Stone Animals: The Weird and Wonderful with Stories on Stage
A preview by Nicolette Vajtay
Can you feel the spirits hovering closer to the veil as we near October 31st? Those goose bumps on your arm may be from a cold breeze… or… from a passing apparition?
Stories on Stage invites you to a weird and wonderful adventure perfect for October, in Kelly Link’s Stone Animals, on October 15th (Boulder at Nomad Playhouse) and on October 16th (Denver at Su Teatro). Don’t let the mundane title fool you, as the author writes in a haunting manner, letting your imagination do the heavy lifting. While no ghosts are present in her ghost story, the ordinary slips into the weird, and the hairs standing on the back of your head will tell you there are spirits around! And where are all the rabbits coming from?
“I’ve loved horror stories since I was a boy,” said Artistic Director Anthony Powell. “Every Halloween, my father would turn off the lights and we’d listen to Orson Wells’ Dracula on the radio. It scared me silly! The images of horror were in my mind, the worst place they could be.” To this day, Halloween is still Powell’s favorite holiday. Along with bowls of candy, he sets up fog machines, and expertly hides hanging skeletons in trees that scare the bejesus out of kids and parents alike. If you can make it up the walk you have earned your treat.
As a young girl myself, I only read Stephen King and Dean Koontz, much to the chagrin of my parents. Their stories forced me to feel powerful emotions and introduced me to the good and evil ideologies of my young world. Powell loves how the monsters of classic horror, like Frankenstein, Dracula, and the Wolf-Man, were complex, conflicted, and misunderstood, something he believes every young person can relate to as they explore their autonomy.
You don’t need to be a horror fan to enjoy Stone Animals, as the haunting of this house is a metaphor for the everyday challenges relationships go through. The very typical parents in a not so typical suburb may be listening, but they aren’t hearing each other, and one day it may just be too late.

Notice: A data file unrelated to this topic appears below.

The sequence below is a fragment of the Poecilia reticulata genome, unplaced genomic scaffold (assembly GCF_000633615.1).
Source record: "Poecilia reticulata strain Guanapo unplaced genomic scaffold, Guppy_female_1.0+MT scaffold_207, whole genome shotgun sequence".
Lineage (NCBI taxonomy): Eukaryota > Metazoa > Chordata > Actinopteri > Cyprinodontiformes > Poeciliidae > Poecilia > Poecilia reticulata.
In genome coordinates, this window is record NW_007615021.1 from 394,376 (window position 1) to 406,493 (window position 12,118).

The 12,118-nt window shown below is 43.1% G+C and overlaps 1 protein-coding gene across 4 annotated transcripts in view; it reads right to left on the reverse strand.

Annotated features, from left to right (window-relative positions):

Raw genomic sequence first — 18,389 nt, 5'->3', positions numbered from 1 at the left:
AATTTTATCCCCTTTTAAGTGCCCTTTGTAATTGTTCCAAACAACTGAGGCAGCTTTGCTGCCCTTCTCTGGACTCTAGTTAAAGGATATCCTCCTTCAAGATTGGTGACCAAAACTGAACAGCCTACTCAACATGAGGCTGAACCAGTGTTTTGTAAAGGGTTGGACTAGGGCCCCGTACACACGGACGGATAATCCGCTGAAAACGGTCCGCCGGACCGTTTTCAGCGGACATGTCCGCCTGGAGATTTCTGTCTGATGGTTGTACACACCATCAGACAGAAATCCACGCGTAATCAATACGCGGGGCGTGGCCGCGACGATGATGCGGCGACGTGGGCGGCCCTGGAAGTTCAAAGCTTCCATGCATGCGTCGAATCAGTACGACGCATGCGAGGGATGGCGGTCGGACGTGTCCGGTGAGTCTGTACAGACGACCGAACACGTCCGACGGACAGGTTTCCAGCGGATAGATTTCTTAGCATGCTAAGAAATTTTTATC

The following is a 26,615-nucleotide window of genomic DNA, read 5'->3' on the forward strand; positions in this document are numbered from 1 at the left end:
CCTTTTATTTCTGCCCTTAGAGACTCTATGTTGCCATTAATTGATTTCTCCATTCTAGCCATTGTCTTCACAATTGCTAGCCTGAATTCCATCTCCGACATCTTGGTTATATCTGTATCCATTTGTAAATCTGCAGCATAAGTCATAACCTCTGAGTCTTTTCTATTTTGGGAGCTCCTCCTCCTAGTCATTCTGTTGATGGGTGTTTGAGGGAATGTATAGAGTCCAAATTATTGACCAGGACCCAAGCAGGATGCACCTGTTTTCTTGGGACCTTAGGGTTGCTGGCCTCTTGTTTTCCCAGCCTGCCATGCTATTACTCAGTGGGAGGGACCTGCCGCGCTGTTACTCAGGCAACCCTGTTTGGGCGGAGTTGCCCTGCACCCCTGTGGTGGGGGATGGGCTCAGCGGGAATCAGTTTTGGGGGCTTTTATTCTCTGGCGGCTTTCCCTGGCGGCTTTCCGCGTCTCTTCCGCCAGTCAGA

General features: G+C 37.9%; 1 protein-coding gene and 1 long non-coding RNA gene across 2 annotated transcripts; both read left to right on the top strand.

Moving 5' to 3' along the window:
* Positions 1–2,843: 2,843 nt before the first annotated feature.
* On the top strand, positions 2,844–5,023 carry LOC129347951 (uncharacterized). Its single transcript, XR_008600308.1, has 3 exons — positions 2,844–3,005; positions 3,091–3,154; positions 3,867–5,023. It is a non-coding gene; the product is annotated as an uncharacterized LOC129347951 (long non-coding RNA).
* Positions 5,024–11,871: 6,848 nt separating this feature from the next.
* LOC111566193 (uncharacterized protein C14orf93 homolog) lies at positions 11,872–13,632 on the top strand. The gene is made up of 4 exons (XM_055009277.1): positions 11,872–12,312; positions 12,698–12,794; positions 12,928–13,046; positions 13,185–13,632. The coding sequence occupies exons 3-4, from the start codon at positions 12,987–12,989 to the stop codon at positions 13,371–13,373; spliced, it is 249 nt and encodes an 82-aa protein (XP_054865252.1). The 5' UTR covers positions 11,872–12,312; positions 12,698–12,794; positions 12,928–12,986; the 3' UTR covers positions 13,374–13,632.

Chip Persons and Jessica Robblee will perform Stone Animals, two long-time talents in the Denver theatre community, who are taking the stage together for the first time. They’ll have to use both their dramatic and comedic talents as Link weaves crazy comedy with frightening fantasy with gothic thrills and chills in a way that will surprise you. You may never look at your toothbrush the same way ever again. (Insert scary music here). Come join us if you dare!
Watch the virtual Premier event on Thursday, October 20th @ 7pm. (If you are not able to watch virtually at 7:00pm, you can watch the show later!)
The rest of the season is just as fascinating. Coming November, Stories on Stage will collaborate with Buntport Theatre in “Modern Times,” an irreverent take on the madness of modern life.
“Making Merry” is back in December, with audience favorite Jamie Horton; and then “A Hall Pass to the Galaxy” takes the stage in January, with mind-blowing tales from some of Science Fiction’s very best writers.
The Word Painter” will be presented in February, a celebration of best-selling Colorado author Peter Heller with a post-show discussion with Peter. In March, there will be a reading of Sean Daniels’ wise and witty play “The White Chip,” all about recovery.
In April, local writers take a walking tour of Denver’s dark side in Denver Noir, hard boiled crime stories that may have occurred in your own backyard, featuring Anne Penner and Rodney Lizcano.
And finally, “Confessions of a Wedding Singer,” rounds out the season in May, with hit songs of the 80s and 90s from the hardest working folks in show biz. Mark your calendar now so you don’t miss any of the drama, weirdness, and fun Stories on Stage has prepared for you!
Click here for information on the entire Stories on Stage season.